Specimens taken at the termination of the study also showed drastic histological differences (Figure 5A). The untreated tumors consisted mainly of dark basophilic staining tissues indicative of highly viable and active tumor tissue. LDL-TO treated tumors also displayed large regions of viable tissue, this however, was accompanied with sparse regions of tumor necrosis. In contrast the LDL-DHA treated tumors were composed mainly necrotic non-viable tissue. Histologic estimates of necrosis measured as high as 92% for the LDL-DHA group, while Untreated controls and LDL-TO groups measured 5 and 23% respectively (Figure 5B). Radiologic measurements of necrosis also followed a similar trend with Controls, LDL-TO and LDL-DHA groups averaging 2, 16 and 53% necrosis respectively (Figure 5C).


Figure 5 Tumor Viability following repeated LDL nanoparticle treatments. (A) Liver histology and immunohistochemistry of untreated controls and rats receiving repeated HAI of LDL nanoparticles. Gross tissue micrographs, hematoxylin and Eosin histological sections, corresponding IHC sections stained for stained for the proliferation marker Ki-67 and the apoptosis marker cleaved caspase-3. Images were taken at 20x magnification. Dotted line indicates liver tumor boundary. The LDL-TO sections are entirely composed of tumor tissue. Necrosis ratio measurements subfigure 5B and 5C. Necrosis ratio is defined as the volume of tumor necrosis over that of the entire tumor volume x 100%. (B) Necrosis estimates from histopathology. (C) Necrosis estimates from T1 weighted MRI. See Methods for details. Data is expressed as % mean ± SEM. ***, P<0.001; ****, P< 0.0001 versus untreated or LDL-TO controls.

Complementary Ki67 staining performed on histological specimens also displayed consistent results as the H&E findings (Figure 5A). Untreated control and LDL-TO treated tumor sections were replete with Ki67 positive staining cells, supporting high proliferative and active tumor tissue. Conversely, the LDL-DHA treated tumors were void of Ki-67 staining. This is consistent with the high estimates of tumor necrosis associated with LDL-DHA treatment. Quantification of Ki67 staining confirmed significantly lower levels of Ki67 positive cells within the LDL-DHA treated tumors (12.7 ± 5.2%) relative to untreated (58.5 ± 6.3%) and LDL-TO treated tumors (57.2 ± 1.6%) (Supplementary Figure 4).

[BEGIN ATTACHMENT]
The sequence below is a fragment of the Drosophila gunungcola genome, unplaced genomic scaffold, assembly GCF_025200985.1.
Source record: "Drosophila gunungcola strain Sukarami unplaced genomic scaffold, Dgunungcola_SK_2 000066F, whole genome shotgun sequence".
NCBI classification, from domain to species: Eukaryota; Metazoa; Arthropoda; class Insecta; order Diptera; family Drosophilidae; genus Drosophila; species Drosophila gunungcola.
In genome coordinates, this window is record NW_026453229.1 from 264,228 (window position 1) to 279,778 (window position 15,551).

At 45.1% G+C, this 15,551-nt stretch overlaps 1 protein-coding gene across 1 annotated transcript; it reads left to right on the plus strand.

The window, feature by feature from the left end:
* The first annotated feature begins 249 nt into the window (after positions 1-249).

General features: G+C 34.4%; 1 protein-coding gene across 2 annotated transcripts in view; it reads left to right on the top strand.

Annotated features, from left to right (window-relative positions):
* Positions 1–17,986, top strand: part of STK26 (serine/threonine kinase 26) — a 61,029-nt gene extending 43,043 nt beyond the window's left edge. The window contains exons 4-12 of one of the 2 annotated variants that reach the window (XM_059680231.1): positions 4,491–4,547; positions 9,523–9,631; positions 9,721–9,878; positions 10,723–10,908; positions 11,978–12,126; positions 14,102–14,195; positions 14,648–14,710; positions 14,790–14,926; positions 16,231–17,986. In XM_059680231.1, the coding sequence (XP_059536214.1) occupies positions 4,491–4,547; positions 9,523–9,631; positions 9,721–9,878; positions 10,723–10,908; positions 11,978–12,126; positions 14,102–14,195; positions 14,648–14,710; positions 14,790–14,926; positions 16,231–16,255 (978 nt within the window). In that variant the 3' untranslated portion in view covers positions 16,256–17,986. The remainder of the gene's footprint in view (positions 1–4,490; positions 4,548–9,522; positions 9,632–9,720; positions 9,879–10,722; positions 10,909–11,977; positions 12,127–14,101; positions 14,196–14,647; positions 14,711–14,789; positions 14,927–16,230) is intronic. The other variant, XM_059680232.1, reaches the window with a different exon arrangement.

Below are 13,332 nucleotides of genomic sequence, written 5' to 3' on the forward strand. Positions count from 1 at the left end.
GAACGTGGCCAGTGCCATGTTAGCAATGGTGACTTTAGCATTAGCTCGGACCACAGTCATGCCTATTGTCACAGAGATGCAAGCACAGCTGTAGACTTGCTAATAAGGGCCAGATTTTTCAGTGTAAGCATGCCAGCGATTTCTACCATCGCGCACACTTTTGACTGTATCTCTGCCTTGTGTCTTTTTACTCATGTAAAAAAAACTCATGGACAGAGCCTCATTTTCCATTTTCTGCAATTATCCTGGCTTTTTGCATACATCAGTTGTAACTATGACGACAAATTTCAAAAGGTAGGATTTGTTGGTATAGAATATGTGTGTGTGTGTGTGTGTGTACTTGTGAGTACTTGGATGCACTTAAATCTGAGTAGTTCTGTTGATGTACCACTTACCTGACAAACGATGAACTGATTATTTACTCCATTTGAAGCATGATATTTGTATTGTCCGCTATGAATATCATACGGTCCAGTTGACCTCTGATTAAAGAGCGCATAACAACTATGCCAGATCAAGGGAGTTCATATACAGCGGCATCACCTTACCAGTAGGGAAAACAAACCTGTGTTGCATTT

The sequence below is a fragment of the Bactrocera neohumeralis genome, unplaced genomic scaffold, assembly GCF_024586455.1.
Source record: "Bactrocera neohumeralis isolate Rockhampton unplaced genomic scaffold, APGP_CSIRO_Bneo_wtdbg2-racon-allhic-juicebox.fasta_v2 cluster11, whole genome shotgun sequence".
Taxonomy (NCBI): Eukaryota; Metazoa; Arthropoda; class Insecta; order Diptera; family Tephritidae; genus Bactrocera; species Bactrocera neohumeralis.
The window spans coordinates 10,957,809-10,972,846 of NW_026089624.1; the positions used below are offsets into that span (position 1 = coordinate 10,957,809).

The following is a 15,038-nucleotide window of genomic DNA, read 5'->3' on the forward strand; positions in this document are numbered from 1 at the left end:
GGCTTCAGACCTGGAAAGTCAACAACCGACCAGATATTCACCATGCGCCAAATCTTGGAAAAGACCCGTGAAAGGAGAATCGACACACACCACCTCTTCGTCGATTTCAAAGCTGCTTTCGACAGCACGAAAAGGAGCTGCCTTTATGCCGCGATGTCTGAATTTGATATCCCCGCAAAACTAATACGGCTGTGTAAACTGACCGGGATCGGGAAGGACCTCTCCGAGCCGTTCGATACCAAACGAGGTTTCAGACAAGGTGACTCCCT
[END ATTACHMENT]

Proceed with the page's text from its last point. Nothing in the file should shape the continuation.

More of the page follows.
Serum biochemistry

The serum biochemistry values were mostly similar between the study groups (Supplementary Table 1). Higher levels of serum alkaline phosphatase were detected in LDL-DHA treated rats compared to the controls. While serum triglycerides were higher in LDL-TO treated rats relative to control and LDL-DHA treated groups. All other measurements of liver, renal and metabolic functions were unremarkable across the groups.

Inflammatory regulators

Western blot analyses were performed to assess the liver and corresponding tumor expression of inflammatory regulators, NF-κB, IL-6 and CRP, across the study groups (Figure 6A). The expression levels of the master regulator, NF-κβ, remained constant in the liver regardless of intervention. However, within the tumor the levels of NF-κβ increased dramatically over the untreated and LDL-TO treated groups. Liver CRP expression moderately increased with LDL-DHA treatment over the corresponding controls (1.5 fold). Within the tumor CRP levels remained constant regardless of treatment. Lastly, with regards to IL-6, untreated and LDL-DHA treated livers had similar expression, however LDL-TO treated liver experience a marked decrease in this immune modulator. On the other hand, tumor IL-6 levels were similar for control and the LDL-TO groups, while the LDL-DHA treatment resulted in a precipitous drop in IL-6.


Figure 6 Inflammation and lipid peroxidation markers in LDL nanoparticle treated tumors. (A) Protein expression levels of inflammatory response marker and glutathione-peroxidase 4. Protein expression of hepatic nuclear factor-ĸβ (NF-ĸβ), interleukin-6 (IL-6) C reactive protein (CRP) and glutathione peroxidase 4(GPX4) in liver and tumor samples from untreated controls and rats with repeated HAI of LDL nanoparticles. Representative blots are shown. The data is shown relative to β-actin expression for each treatment group. (B) Levels of lipid peroxidation in liver and tumor samples from untreated controls and rats following repeated HAI of LDL nanoparticles. The TBARS assay measured lipid peroxide levels per mg of tissue. The data are expressed as µM malondialdehyde (MDA) per mg of tissue protein (mean ± SEM) for each treatment group (B). ****, P < 0.0001 versus untreated and LDL-TO groups.